Date of Award


Document Type


Degree Name

Doctor of Philosophy (PhD)

First Advisor

James L. Babin

Second Advisor

John R. May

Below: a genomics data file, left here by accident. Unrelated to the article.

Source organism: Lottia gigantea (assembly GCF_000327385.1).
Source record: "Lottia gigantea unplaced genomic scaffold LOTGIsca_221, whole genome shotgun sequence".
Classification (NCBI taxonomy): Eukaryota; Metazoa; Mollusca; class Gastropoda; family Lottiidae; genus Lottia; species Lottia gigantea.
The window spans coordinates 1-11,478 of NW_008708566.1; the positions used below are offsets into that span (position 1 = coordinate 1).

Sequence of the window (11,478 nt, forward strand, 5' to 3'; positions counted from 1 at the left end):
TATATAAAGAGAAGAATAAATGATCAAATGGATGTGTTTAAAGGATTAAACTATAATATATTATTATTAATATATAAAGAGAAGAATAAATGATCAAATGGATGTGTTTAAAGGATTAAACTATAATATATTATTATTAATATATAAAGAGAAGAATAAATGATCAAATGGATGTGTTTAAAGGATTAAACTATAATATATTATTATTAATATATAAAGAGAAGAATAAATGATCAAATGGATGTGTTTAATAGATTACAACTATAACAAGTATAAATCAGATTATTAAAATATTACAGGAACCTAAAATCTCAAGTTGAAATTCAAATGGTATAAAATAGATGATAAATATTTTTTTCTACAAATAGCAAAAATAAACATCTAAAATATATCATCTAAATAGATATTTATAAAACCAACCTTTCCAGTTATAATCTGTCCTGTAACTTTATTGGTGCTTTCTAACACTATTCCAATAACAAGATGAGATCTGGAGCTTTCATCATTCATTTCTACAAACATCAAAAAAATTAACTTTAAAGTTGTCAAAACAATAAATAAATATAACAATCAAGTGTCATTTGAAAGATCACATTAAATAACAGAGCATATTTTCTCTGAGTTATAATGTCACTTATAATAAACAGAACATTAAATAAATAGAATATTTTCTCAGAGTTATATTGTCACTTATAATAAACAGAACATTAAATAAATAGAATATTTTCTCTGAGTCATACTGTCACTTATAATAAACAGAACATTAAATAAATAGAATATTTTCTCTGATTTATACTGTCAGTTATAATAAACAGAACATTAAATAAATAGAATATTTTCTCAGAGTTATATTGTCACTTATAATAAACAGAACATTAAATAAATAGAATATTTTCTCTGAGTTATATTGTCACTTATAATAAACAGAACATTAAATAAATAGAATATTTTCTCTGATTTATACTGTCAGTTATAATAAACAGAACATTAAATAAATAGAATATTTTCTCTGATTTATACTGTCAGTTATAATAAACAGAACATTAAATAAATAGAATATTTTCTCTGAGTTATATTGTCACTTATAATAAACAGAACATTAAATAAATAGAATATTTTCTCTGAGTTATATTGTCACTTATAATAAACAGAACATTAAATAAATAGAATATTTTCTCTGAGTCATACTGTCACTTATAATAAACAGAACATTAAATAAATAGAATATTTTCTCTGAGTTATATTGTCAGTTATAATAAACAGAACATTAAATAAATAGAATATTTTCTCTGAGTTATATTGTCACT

No one has previously undertaken a detailed examination of Kate Chopin's documented intertextuality with writers such as W. D. Howells, Hamlin Garland, Maupassant, and Flaubert. My purpose is to examine Chopin's works in the context of writers with whom she interacts and so to reveal her impact on the development of literary realism and naturalism. My study reveals that, though her mature writing eliminates sentimentalism, she never abandons romance elements residual from her youth. Her typically subjective narrator removes narrative authority, intensifies our involvement with characters, and validates the marginalized voice. Darwin and the philosophers temper her Catholicism, yet she maintains a sense of the divine and perennial nature of the force of love. Her acknowledgement of the influence of other writers reveals her sense of continuity as a means of understanding our selves. In Chopin's first novel, At Fault, she borrows a subplot of Howells's A Modern Instance to respond to the idealism Howells inveighs against even as his novel upholds it. From Howells's perspective, love as the basis for action is illusory and ideal. Chopin, understanding love as inherently human rather than as an ideal or abstract concept, critiques Howells's notion that, lacking love, the ideal of marriage should be upheld. Appreciating Maupassant's freedom of expression, Chopin departed from American models and responded instead to his stories. Richard Fusco reveals in detail how Chopin emulated Maupassant's structures. Within those structures, she more efficiently expresses the force of love in her stories. We can use Fusco's schema to examine Chopin's conscious dialogic engagement as she focuses not on Maupassant's larger concerns with an uncaring bourgeoisie, but on narrower concerns, typically within the female consciousness. Chopin finally returns to the novel form with The Awakening, a reconsideration of Flaubert's Madame Bovary. Emma Bovary experiences no awakening, retaining romantic misconceptions. Edna awakens to the need to escape temporal limitations. Chopin pleads for the romantic vision and the necessity of understanding one's inner reality. Under the influence of these writers, Chopin demonstrates continuity, forms a link between French and American realism and naturalism, and contributes to the movement toward "soft" naturalism.